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Fears surrounding asthma, are they unfounded or not

Hello, I was just looking for advice/opinions really.

I am in my 30’s (female) and haven’t been diagnosed with asthma however for a while have been concerned about this suddenly showing up (taking me by surprise and causing difficult breathing). I do sometimes have anxiety and over the past year have had symptoms of feeling like I don’t have enough air.

Although this fear may seem odd on the surface it is because I seem to have every risk factor under the sun for developing asthma

Following risk factors include:

I developed chronic rhinosinitis with polyps when I was 23 (managed with nasal steroids) and I have only recently realised that up to 70% of people with this have or will develop asthma. After reading more on this I read that blood eosinophil counts over 250 and being female are indicators for those who go on to develop asthma. My eosinophil count has been 500 for years since I developed this sinus condition.

My dad suddenly developed adult onset asthma when he was 40, apparantly it started with him being very breathless on a holiday and since then he has been coughing for years, he also has nasal polyps.

I have done a lot of running in the past and during a race once a stranger asked if I have asthma as they heard me wheezing - though this could be my sinuses.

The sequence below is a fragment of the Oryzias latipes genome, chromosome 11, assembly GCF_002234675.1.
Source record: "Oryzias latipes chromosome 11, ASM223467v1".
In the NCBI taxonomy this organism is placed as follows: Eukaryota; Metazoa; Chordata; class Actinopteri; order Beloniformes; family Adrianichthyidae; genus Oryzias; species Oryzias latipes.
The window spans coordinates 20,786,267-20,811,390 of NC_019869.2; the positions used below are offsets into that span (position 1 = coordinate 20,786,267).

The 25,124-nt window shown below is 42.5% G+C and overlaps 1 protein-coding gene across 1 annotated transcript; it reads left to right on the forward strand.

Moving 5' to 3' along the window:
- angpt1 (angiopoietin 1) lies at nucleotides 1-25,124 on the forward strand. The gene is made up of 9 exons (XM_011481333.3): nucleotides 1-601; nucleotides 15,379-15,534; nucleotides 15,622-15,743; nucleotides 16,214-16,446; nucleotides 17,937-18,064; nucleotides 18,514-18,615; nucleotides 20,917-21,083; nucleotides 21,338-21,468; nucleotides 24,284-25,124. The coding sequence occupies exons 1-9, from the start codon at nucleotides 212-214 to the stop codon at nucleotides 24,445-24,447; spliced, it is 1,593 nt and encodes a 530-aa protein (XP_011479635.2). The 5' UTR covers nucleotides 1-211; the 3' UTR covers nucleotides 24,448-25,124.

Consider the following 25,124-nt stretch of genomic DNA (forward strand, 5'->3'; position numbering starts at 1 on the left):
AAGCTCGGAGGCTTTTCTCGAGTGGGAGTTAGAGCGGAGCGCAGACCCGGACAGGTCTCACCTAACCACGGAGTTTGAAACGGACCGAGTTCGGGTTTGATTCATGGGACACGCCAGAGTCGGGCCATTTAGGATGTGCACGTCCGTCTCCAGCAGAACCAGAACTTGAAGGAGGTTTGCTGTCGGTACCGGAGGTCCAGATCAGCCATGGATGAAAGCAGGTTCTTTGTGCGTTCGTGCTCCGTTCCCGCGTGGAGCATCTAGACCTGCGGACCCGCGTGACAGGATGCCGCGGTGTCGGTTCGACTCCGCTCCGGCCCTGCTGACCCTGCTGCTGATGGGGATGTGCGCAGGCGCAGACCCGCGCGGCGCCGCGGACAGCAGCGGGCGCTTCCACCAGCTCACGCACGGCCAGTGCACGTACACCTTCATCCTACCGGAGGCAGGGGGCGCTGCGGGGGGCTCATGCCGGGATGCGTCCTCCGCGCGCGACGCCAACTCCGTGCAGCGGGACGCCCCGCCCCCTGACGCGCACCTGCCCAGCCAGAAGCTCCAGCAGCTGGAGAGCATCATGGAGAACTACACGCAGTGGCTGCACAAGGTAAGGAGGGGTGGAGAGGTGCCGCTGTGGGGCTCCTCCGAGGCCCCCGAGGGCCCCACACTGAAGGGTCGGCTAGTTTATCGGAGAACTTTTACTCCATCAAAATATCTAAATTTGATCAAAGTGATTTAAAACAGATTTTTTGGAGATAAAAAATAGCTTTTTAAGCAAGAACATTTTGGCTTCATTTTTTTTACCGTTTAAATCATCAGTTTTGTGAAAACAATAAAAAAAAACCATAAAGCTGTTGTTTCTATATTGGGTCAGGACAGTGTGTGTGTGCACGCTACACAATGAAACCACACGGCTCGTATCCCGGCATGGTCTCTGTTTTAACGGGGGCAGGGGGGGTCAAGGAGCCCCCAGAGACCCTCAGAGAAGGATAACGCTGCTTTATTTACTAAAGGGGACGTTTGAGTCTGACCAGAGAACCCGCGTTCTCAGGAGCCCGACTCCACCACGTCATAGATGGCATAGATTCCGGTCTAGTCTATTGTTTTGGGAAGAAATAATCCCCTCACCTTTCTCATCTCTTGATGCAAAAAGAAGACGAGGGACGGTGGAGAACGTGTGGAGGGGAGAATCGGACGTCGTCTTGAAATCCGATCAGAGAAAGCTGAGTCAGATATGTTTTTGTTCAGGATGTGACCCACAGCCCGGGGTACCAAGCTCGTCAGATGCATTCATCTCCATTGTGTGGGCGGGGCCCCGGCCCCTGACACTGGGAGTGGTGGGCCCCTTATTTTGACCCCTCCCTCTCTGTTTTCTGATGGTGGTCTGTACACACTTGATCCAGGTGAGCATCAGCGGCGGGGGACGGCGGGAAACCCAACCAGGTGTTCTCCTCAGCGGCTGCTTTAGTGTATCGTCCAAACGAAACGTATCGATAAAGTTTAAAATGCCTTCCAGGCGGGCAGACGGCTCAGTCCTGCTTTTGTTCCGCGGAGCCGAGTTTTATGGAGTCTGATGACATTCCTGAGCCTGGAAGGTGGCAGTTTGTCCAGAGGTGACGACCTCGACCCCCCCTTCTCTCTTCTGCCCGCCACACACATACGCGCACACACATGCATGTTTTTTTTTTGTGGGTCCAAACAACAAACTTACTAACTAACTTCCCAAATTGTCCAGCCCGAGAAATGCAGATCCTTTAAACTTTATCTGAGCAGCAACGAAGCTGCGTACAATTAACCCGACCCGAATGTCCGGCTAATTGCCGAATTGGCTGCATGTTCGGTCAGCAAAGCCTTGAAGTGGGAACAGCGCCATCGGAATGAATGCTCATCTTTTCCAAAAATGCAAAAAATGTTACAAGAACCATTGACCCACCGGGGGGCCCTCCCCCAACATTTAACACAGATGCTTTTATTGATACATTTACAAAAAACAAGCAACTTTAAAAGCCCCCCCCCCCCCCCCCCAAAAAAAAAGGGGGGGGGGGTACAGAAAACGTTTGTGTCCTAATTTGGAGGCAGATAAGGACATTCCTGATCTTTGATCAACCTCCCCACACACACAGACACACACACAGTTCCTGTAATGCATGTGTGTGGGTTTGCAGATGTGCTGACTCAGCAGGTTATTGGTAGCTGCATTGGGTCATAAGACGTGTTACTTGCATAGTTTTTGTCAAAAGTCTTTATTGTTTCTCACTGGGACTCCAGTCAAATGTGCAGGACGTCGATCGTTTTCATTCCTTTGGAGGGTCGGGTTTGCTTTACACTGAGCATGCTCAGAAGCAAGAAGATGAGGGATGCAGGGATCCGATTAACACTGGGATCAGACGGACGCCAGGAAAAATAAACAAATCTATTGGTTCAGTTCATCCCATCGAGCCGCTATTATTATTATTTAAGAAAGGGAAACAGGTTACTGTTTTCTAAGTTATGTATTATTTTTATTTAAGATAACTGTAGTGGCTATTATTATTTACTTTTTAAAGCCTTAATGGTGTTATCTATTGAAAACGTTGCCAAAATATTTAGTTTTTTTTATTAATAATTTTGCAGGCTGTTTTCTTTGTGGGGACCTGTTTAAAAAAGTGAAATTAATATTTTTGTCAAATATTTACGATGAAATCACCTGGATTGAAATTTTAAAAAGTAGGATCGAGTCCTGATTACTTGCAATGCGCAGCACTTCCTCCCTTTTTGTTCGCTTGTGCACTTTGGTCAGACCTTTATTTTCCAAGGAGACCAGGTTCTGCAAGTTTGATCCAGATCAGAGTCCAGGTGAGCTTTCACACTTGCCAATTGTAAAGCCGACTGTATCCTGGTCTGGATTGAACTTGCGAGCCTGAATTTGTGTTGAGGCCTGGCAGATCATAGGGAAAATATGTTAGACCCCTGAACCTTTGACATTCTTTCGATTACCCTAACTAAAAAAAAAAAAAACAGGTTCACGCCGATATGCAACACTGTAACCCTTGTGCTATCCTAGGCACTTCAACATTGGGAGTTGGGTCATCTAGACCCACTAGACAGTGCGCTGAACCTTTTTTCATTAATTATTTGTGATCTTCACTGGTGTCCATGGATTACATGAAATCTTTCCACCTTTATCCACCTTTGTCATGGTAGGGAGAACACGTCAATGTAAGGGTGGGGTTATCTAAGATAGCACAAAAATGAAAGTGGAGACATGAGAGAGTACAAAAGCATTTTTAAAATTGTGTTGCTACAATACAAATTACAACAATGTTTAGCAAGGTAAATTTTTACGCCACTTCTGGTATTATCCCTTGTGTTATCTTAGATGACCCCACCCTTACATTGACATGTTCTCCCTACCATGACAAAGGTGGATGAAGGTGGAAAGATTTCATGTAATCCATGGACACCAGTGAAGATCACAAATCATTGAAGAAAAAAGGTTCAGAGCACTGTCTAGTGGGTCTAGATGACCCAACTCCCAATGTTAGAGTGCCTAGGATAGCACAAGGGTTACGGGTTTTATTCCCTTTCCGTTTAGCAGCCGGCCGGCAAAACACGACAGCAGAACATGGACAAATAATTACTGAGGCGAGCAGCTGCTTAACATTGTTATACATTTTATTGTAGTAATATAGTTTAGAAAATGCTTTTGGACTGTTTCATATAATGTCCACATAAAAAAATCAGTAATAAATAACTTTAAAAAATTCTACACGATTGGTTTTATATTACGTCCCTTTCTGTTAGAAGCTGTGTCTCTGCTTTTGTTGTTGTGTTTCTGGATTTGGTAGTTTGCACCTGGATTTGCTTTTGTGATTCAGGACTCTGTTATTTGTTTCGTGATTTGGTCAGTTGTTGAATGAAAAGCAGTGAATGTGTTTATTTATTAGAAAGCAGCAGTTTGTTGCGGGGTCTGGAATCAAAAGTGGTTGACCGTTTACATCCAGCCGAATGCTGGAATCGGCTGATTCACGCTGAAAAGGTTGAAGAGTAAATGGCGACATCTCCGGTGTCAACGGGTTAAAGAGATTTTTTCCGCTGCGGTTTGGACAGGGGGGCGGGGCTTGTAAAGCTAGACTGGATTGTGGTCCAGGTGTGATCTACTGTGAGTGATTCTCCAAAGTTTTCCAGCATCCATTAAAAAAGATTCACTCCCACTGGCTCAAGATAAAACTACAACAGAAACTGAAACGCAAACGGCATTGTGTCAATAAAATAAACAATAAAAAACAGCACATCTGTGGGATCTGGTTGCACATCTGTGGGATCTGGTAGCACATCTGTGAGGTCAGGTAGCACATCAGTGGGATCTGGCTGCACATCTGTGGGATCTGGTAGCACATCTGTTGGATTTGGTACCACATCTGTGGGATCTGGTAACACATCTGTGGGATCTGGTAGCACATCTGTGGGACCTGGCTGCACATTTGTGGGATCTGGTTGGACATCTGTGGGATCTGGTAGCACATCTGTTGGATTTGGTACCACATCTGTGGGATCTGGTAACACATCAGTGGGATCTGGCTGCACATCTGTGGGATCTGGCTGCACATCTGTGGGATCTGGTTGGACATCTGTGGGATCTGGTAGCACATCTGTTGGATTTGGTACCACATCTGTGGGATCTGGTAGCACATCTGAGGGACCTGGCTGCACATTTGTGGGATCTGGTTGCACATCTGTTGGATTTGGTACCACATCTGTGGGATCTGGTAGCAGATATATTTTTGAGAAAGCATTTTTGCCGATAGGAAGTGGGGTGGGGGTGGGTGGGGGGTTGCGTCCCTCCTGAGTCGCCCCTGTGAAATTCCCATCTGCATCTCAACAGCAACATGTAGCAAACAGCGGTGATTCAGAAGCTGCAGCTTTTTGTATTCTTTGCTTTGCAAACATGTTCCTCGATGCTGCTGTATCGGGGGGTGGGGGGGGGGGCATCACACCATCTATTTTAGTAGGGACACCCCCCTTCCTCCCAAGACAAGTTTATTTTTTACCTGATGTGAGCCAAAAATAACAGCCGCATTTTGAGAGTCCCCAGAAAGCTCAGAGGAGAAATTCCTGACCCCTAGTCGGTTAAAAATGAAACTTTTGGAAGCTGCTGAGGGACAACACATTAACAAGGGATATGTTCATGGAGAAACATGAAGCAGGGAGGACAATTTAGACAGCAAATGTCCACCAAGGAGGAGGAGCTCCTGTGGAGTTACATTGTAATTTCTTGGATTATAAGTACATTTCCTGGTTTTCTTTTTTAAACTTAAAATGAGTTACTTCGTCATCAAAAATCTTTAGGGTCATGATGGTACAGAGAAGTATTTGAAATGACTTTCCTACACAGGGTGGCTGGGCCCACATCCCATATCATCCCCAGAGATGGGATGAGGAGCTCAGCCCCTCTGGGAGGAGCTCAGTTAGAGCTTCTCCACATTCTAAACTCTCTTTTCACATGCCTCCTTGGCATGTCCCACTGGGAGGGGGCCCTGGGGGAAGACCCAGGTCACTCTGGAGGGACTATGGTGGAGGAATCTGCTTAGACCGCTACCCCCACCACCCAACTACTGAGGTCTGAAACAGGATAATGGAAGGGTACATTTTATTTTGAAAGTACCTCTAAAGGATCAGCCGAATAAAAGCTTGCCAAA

Due to my condition I have to blow my nose a lot and a nurse at work asked if I also have asthma and said that il need to be careful as I have a sensitivity. This made me worry even more lol.

In addition to this my peak flow has always been on the low side - 330 personal best (I tested with a salbutamol inhaler once it went up to 360). I have tested peak flow after exercise - no change other than a slight increase if anything.

Given the above concerns my gp let me have a spirometry test which was normal. I was trialled on a steroid inhaler for 4 weeks there was no change in peak flow.

I have had allergy tests they are always negative.

I guess due to the above and my anxiety I feel very apprehensive about suddenly finding myself in an asthma attack. I tell myself not to worry unless it happens but the fear sort of hangs over me

I am wondering firstly how much of my fears are unfounded and how much are grounded in reality. Also is there anything I can do to sort of manage this/gain more control. I don’t know if carrying a ventolin inhaler ‘just in case’ would be over the top or not.

  1. Hello - and welcome to our site. I understand your hesitancy and concern about asthma and breathlessness. We unfortunately cannot give advice as we are not physicians. But we can offer up some of our experiences to possibly help those struggling.

    Asthma can have a hereditary or genetic component, which means it can run in families. If you have a family history of asthma, you may have a higher risk of developing the condition yourself. However, the genetics of asthma are complex, and it's not solely determined by a single gene. Instead, it appears to be influenced by multiple genetic and environmental factors. Here's a link to the different types of asthma that exist .